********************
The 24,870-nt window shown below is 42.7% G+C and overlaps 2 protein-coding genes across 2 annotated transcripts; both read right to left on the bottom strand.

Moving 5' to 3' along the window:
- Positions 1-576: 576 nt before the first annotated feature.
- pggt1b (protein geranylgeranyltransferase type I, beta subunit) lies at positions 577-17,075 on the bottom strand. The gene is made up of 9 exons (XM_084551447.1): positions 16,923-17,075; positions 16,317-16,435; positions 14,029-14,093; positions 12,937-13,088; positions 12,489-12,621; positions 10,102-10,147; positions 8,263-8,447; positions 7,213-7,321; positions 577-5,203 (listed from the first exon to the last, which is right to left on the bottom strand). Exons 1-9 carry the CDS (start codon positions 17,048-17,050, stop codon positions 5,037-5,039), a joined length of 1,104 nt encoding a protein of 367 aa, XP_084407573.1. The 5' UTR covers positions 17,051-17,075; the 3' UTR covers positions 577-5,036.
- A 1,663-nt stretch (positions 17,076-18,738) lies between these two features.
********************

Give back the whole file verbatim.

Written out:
The 24,870-nt window shown below is 42.7% G+C and overlaps 2 protein-coding genes across 2 annotated transcripts; both read right to left on the bottom strand.

Moving 5' to 3' along the window:
- Positions 1-576: 576 nt before the first annotated feature.
- pggt1b (protein geranylgeranyltransferase type I, beta subunit) lies at positions 577-17,075 on the bottom strand. The gene is made up of 9 exons (XM_084551447.1): positions 16,923-17,075; positions 16,317-16,435; positions 14,029-14,093; positions 12,937-13,088; positions 12,489-12,621; positions 10,102-10,147; positions 8,263-8,447; positions 7,213-7,321; positions 577-5,203 (listed from the first exon to the last, which is right to left on the bottom strand). Exons 1-9 carry the CDS (start codon positions 17,048-17,050, stop codon positions 5,037-5,039), a joined length of 1,104 nt encoding a protein of 367 aa, XP_084407573.1. The 5' UTR covers positions 17,051-17,075; the 3' UTR covers positions 577-5,036.
- A 1,663-nt stretch (positions 17,076-18,738) lies between these two features.